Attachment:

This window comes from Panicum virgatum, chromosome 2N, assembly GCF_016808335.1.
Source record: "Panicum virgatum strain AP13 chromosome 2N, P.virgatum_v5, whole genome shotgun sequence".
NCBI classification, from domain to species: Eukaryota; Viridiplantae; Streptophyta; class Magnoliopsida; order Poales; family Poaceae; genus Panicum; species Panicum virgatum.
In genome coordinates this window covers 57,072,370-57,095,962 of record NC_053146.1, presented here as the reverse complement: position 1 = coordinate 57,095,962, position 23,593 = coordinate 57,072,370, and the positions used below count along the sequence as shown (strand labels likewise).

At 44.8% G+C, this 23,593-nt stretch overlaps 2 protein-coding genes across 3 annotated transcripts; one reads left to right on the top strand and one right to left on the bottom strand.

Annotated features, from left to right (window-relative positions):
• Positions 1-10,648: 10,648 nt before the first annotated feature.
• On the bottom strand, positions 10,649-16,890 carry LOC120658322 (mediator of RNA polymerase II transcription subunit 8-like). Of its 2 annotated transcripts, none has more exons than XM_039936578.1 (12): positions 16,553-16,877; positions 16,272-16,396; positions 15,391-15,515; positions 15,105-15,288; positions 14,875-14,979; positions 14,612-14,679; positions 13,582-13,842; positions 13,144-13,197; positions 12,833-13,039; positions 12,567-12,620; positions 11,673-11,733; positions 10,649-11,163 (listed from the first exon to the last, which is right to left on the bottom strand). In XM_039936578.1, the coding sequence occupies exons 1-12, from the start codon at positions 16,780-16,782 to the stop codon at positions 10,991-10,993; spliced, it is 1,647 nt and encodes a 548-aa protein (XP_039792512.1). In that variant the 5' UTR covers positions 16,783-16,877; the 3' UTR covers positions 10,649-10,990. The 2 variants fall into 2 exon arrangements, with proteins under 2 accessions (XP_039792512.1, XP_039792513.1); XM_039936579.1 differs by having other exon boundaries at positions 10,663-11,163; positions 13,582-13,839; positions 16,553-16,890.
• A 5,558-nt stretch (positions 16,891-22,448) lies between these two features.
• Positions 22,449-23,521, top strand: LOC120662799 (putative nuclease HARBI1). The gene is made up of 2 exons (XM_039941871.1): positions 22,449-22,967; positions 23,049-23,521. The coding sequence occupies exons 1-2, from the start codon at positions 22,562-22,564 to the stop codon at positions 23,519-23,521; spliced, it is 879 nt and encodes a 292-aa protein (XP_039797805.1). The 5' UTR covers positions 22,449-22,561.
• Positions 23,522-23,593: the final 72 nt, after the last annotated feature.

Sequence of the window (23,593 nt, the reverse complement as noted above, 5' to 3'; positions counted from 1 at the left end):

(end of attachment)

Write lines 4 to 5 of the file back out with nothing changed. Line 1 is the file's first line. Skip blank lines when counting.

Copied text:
In genome coordinates this window covers 57,072,370-57,095,962 of record NC_053146.1, presented here as the reverse complement: position 1 = coordinate 57,095,962, position 23,593 = coordinate 57,072,370, and the positions used below count along the sequence as shown (strand labels likewise).

At 44.8% G+C, this 23,593-nt stretch overlaps 2 protein-coding genes across 3 annotated transcripts; one reads left to right on the top strand and one right to left on the bottom strand.